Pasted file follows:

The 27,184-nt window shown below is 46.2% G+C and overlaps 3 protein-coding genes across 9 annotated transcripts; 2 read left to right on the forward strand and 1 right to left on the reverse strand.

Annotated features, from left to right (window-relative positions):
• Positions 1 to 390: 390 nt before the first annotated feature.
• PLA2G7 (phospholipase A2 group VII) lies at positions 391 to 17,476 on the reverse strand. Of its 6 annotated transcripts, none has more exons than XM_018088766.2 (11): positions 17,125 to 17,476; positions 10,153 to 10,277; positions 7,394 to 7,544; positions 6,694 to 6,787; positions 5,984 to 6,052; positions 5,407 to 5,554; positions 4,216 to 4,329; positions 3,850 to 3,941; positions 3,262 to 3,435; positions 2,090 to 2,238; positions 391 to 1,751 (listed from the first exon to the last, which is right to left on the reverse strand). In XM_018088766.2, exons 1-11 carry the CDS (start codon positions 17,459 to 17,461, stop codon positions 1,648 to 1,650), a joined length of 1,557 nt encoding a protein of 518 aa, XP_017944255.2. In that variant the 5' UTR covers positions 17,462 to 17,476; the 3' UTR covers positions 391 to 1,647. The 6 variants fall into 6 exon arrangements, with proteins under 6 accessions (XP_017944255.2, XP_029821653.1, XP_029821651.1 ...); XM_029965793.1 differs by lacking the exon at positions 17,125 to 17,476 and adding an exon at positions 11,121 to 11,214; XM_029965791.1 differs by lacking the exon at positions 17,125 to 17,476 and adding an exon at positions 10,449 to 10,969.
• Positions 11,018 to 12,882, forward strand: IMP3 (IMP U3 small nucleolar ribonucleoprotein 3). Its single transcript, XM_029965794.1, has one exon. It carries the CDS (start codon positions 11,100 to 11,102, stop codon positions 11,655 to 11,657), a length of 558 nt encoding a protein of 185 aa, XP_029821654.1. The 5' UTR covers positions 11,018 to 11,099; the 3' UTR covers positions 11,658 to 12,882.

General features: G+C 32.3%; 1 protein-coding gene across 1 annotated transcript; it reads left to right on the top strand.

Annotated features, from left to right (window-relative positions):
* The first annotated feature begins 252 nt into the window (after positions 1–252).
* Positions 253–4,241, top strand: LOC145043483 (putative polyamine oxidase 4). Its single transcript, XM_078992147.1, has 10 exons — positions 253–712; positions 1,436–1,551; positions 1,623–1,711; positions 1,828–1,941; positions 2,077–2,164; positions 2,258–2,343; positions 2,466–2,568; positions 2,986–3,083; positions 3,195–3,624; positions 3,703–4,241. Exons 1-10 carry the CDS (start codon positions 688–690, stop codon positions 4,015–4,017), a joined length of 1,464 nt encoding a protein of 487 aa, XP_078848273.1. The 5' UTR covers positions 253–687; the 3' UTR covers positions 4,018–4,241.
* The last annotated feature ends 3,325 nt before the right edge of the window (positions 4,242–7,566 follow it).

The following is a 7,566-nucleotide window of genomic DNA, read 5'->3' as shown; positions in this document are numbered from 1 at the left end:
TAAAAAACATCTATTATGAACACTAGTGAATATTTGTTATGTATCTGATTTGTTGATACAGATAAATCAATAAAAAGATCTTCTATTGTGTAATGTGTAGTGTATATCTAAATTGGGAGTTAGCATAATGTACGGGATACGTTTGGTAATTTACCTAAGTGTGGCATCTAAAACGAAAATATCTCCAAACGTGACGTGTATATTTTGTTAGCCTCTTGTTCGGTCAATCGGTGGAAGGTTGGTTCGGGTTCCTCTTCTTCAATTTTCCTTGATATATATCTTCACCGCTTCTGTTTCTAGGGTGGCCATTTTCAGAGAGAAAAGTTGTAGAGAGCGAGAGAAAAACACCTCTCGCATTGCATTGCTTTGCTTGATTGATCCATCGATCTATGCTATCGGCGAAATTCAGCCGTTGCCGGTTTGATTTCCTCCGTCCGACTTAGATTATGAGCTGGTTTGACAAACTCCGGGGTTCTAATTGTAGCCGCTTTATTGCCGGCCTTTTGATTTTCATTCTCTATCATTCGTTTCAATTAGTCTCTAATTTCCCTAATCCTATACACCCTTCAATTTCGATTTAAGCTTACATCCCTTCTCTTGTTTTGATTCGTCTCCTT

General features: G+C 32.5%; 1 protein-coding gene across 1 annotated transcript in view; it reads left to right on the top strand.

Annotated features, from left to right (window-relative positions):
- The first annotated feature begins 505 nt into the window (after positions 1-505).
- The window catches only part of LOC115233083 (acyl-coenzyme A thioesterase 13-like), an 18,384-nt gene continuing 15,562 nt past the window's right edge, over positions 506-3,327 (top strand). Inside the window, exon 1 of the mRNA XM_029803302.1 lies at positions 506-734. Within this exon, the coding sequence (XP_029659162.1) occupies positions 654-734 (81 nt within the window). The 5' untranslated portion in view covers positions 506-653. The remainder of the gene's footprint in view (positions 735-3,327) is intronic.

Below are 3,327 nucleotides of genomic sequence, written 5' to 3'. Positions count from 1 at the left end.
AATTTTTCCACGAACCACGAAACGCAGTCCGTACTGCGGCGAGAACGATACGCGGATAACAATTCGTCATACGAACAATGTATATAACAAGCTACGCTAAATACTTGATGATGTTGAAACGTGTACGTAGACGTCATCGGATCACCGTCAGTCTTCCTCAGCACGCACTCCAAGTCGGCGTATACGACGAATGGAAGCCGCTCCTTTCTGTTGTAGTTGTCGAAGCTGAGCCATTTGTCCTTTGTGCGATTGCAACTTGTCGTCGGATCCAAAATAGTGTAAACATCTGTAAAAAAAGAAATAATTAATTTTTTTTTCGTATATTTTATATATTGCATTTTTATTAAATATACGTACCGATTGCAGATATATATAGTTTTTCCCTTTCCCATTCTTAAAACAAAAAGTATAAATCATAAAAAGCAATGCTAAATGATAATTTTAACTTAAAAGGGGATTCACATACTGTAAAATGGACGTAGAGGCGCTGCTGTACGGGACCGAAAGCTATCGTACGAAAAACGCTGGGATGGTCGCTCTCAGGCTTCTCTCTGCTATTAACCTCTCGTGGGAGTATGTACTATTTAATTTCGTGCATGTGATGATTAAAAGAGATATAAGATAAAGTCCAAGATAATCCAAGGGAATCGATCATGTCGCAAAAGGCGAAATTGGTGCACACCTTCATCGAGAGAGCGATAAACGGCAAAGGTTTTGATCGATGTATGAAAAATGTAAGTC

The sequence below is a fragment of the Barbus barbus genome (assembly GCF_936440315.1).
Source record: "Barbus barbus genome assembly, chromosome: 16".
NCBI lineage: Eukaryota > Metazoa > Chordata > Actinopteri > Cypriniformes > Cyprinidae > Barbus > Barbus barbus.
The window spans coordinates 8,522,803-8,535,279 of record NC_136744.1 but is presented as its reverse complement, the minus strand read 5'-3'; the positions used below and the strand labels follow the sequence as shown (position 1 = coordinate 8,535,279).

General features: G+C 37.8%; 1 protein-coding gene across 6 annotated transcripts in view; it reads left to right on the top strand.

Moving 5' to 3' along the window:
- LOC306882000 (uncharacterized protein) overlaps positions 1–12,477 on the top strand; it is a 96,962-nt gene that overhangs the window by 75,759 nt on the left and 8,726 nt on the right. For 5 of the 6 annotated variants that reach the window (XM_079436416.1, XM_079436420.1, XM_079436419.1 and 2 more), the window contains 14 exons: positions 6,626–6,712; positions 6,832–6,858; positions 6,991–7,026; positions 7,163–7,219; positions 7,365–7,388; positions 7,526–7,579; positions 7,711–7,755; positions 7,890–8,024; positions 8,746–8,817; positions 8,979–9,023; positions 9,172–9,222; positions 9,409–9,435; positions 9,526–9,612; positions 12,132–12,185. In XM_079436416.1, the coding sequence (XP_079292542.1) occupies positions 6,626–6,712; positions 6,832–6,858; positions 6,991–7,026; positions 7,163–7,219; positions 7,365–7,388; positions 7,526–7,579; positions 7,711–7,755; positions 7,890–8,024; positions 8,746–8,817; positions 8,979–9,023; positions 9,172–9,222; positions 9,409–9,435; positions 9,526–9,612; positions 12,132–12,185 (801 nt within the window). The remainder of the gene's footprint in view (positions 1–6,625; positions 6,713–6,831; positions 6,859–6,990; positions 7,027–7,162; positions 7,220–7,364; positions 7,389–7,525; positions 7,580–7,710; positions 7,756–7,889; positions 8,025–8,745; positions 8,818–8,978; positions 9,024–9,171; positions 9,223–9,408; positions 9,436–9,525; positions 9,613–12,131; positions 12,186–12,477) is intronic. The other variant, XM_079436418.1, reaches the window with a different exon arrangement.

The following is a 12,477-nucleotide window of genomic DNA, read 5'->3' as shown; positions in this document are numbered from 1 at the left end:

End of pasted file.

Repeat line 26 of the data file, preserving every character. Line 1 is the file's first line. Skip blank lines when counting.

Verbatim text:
The following is a 12,477-nucleotide window of genomic DNA, read 5'->3' as shown; positions in this document are numbered from 1 at the left end: